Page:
Illustrations by Rachel Morris

Contrary to what infomercials tell you, you don’t need a fancy dehydrator to DIY healthy snacks. In fact, dehydration is one of the oldest methods of preserving food. Prehistoric people in China, Persia and Greece sun-dried seeds long before the era of commercialized food appliances.

Drying is a simple process, but it can be tedious. In order to get the desired product, you’ll need a bit of time (to monitor the operation), patience and fairy dust. (Okay, you can skip the fairy dust, but it does make good seasoning.)

Grab a candy bar from the vending machine? Nope, not you. Drive-thru Taco Bell? No need, because you have your very own dehydrated snack to munch on. Perks of making your own dehydrated foods include (but are not limited to): knowing exactly what ingredients you’re consuming, saving money on store-bought snacks, reducing waste by dehydrating instead of throwing out older foods and, of course, bragging rights. 

Dehydrating Methods 

what you’ll need

    • Ripe fruits & vegetables
    • Lemon juice
    • Kettle
    • Parchment paper
    • A microwave or oven & baking sheet
    • Tempeh
    • Storage container

blanching 101

Before beginning the dehydration process, you need to blanch your chosen fruits or vegetables to lengthen shelf life. The easiest way to blanch is to briefly submerge your chosen food in boiling water, then immediately after transfer it to a bowl with cold water. Blanching preserves color and nutrients.

Microwave drying (for apples)

Microwave on “defrost” for varying amounts of time until the apples are crisp and curled up on the edges.

oven drying

This method takes a few hours. Put your oven on the lowest setting (optimally 125-135 degrees Fahrenheit). Set it to convection or crack the door. We recommend popping a fan next to the opening to wick away moisture.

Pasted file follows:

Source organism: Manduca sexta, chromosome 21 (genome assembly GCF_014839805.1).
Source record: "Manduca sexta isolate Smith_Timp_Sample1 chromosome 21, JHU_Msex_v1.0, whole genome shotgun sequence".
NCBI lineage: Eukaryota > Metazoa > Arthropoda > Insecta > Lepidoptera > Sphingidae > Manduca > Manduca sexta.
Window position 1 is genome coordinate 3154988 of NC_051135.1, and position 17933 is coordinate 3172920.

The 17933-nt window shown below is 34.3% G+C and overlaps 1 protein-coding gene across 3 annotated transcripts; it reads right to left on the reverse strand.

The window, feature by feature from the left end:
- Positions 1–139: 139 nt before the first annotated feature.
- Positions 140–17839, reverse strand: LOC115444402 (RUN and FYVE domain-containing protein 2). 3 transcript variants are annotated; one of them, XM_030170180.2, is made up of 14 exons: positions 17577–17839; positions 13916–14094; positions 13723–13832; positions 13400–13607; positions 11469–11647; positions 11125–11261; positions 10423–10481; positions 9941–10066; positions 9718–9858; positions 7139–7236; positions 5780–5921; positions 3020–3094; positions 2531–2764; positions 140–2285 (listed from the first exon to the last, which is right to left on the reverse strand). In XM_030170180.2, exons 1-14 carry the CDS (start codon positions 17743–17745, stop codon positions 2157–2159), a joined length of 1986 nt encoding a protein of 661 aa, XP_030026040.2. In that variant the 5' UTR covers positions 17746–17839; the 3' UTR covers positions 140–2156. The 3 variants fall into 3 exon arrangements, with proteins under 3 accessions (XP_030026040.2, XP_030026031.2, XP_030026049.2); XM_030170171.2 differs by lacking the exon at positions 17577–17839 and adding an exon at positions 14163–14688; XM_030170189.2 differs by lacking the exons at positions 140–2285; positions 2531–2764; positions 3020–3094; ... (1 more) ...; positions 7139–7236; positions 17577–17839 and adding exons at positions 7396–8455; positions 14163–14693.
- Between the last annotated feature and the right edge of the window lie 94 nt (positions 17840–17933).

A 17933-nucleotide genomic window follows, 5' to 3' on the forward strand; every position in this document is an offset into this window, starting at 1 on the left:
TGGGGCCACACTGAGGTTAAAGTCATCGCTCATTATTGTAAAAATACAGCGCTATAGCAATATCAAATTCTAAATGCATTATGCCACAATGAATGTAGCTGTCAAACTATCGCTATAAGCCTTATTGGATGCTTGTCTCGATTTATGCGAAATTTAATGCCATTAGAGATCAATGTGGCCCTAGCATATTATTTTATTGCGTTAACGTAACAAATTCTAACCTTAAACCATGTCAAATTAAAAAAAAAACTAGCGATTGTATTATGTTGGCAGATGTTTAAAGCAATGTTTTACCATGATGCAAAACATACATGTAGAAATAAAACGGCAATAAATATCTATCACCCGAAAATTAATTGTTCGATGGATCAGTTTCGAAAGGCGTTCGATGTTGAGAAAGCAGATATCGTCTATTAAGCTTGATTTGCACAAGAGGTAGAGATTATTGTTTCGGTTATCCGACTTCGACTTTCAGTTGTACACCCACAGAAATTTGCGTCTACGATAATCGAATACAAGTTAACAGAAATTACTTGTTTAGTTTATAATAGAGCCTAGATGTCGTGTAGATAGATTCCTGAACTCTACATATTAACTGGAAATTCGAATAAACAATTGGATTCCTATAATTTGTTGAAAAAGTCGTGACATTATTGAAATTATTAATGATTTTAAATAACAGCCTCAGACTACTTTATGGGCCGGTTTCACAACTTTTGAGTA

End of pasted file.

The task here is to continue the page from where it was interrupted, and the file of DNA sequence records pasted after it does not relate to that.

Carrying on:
before BAKING

Wash, core and cut the apple into thin rings or slices. Then blanch and coat in a mix of lemon juice and water – in a ratio of 1 tablespoon per cup of water – to prevent darkening during preparation.  

  1. Arrange slices on a baking sheet covered in parchment paper.
  2. Place in oven on lowest heat setting.
  3. Bake for 5 to 6 hours, depending on oven.
  4. Flip the slices when the edges of the apples start to curl up.
  5. Remove from oven once the edges are crisp. 
  6. Let Cool.
  7. Store and enjoy!
  1. Arrange slices on a microwave-safe plate covered in parchment paper.
  2. Microwave for 4 and a half to 5 minutes on defrost setting or until edges of apples start to curl up. 
  3. Flip each slice and continue to microwave for 30 seconds to 1 minute or until edges are crisp.
  4. Remove from microwave and let cool.
  5. Store and enjoy!



Chop the cauliflower and blanch in boiling water for 5 to 6 minutes, then chill it quickly in an ice bath to keep it from continuing to cook. Set out on paper towel to dry.

  1. Arrange slices on a cooking sheet covered in parchment paper.
  2. Place in oven on lowest heat setting.
  3. Bake for between 6 to 14 hours.
  4. Rotate the sheet regularly for even drying. 
  5. The cauliflower will be brittle when done. Let cool before storing.
*We recommend cauliflower 


 *We recommend tempeh

Thinly slice the tempeh, then marinate it in a mason jar overnight. For marinade, try soy sauce, sriracha, apple cider vinegar, maple syrup or garlic. Dry with paper towels before baking.

  1. Place in a single layer on a parchment-lined baking sheet.
  2. Bake at 200 degrees, for about 2 to 2 and a half hours.
  3. Store tempeh in a container with a tight-fitting lid to protect against moisture and bugs. You can pack your container as full as possible as long as the pieces don’t crush each other.